Geoff Gannon July 27, 2008

On a Starbucks Shuttered

They say you don’t know what you’ve got ‘til it’s gone.

I don’t know who they are; but I know of what they speak.

I recently lost a coffee place (not a Starbucks). It was a traumatic experience.

Last year, my eye doctor asked if I did a lot of reading at work: “Mostly SEC filings”, I said. “That’ll do it”, he replied, “You have what I like to call computer eyes”. And so, for the first time in my life, I became acutely aware of the occupational hazards of investing.

Now, a few times a month, I take a couple hours off to venture outdoors. Yes, I know the sun’s demonic rays cause cancer; but they also cure electronic induced ennui. Sounds fair to me.

There’s one coffee place I always go. I take my Kindle with me (hopefully there’s no such thing as Kindle eyes), order a double espresso (and since this isn’t a Starbucks I actually say the words “double espresso”), give the cashier three singles, get ninety-five cents back and drop it all in the tip jar (I’m not generous; I just hate change).

Then, I take a table (yes, it’s the same table every time – I told you I hate change) and stay there reading until I feel guilty I only paid three dollars and I’m hogging their table.

At that point, I usually stay another hour.

If my behavior is typical of their customers, it’s not entirely surprising that I should’ve come upon the sight I saw last week, though it came as quite a shock to me.

The place was empty. The tables gone. The signs gone. Everything gone.

This was a change. I did not like it. But I soldiered on. Off I went to the nearest coffee place (again, not a Starbucks). The trek was slightly less than half a block. There I found a handwritten sign in the window:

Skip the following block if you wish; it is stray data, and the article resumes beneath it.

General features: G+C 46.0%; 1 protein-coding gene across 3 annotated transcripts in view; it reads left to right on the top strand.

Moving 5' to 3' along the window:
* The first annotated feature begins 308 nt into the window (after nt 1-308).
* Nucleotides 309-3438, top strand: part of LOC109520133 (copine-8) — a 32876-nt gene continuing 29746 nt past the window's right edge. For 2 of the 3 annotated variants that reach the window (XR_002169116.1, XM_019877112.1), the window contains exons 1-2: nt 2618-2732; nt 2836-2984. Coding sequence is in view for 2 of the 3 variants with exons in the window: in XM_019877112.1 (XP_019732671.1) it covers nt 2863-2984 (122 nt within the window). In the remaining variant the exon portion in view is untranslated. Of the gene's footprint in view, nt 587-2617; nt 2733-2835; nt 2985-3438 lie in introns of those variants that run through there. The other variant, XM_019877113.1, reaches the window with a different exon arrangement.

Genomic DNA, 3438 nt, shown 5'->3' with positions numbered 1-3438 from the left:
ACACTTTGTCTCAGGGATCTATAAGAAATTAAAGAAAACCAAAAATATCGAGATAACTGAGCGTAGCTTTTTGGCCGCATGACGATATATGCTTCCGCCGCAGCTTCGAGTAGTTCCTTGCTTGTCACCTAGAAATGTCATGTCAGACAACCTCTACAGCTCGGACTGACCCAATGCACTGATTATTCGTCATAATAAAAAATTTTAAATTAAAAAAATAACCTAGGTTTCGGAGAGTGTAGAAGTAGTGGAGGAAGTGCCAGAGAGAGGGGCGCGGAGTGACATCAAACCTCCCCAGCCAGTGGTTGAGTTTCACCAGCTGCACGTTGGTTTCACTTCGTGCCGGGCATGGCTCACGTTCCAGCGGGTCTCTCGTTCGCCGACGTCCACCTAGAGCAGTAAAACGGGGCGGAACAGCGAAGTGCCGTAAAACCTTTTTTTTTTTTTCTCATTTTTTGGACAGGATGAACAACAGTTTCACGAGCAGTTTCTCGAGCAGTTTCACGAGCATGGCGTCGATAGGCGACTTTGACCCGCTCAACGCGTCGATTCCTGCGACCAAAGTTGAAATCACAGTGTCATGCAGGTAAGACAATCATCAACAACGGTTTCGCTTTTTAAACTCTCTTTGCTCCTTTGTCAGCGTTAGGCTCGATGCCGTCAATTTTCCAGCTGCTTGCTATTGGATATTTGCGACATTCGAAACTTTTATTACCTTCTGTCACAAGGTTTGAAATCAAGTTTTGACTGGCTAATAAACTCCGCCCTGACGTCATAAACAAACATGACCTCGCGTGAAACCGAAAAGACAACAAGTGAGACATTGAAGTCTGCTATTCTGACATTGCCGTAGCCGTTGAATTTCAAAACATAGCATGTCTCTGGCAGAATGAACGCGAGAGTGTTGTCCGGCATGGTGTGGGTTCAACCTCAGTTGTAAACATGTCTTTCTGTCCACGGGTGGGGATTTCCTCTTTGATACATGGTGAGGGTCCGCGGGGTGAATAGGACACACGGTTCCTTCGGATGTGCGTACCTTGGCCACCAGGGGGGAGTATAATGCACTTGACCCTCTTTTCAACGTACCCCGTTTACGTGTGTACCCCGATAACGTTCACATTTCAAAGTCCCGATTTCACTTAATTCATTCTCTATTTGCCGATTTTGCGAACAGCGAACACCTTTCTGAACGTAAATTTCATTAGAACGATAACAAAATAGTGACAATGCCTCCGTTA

Closed for vacation. Back next month.

Another change. I did not like it. At that point, I realized it was a summer day, I was hot, and I probably didn’t want coffee anyway. So I walked another half block to a deli, bought a Cherry Coke, gave the cashier two singles, got eighty-three cents back and dropped it all in the tip jar (again, I’m not generous; I just hate change).

I haven’t related this most boring of stories to you for no reason.

Much modern writing (even some blog writing – wink, wink, nudge, nudge) drips with sarconihilism, that especially astringent strain of sarcasm bordering on nihilism. In such writing, not only is nothing sacred – nothing is above casual, comedic contempt. It is occasionally hilarious, often elitist, and indubitably dishonest.

It makes fun of life’s littlest pleasures, especially the ordinary. Starbucks is a frequent target; the coffee chain is nothing if not ordinary:

The green aprons, the blond wood, the safari-themed coffee art and the chalkboards. From Chula Vista, Calif., to Bangor, Me., all Starbucks are more or less the same. And that’s how the company wants it…But every store, as it turns out, is not quite the same. When a Starbucks opened on Broad Street here almost eight years ago, it was not seen as a bland new spigot of a corporate coffee-pot, but as a gathering place whose very existence would have seemed impossible a decade before, a symbol of a knocked-down city’s attempt to get up.

(Kareem Fahim – The New York Times)

The Broad Street referenced is in Newark, New Jersey. Starbucks announced it will close its Broad Street branch along with 599 other stores. The New York Times records the reactions: “They’re not going to close the one on Wall Street!”, “It’s the only nice place on the street”, “(Starbucks) is important for me…It’s important for a lot of people.

There are actually three Starbucks in Newark (excluding the airport); the other two are in less unexpected locations: a college campus and an office complex. But, Broad Street was different. It was an outpost of civilization in an uncivilized place – if civilization is defined as the presence of life’s littlest pleasures, especially the ordinary:

There was no great mystery about the model. Starbucks, whatever it liked to claim, never really had the best coffee in the world. But like most chains it offered something else instead: reliability. You could drop into a Starbucks anywhere in the world and you would know what you were getting. It introduced the sort of café where you could sit around drinking coffee and reading the papers to countries where such places had never really existed before. In Britain, it was a big step up from Joe’s greasy spoon with Nescafé in a chipped mug. Likewise, to most Americans it was a step up from an old-fashioned diner.

(Matthew Lynn – The Spectator)

And so it was in Newark too.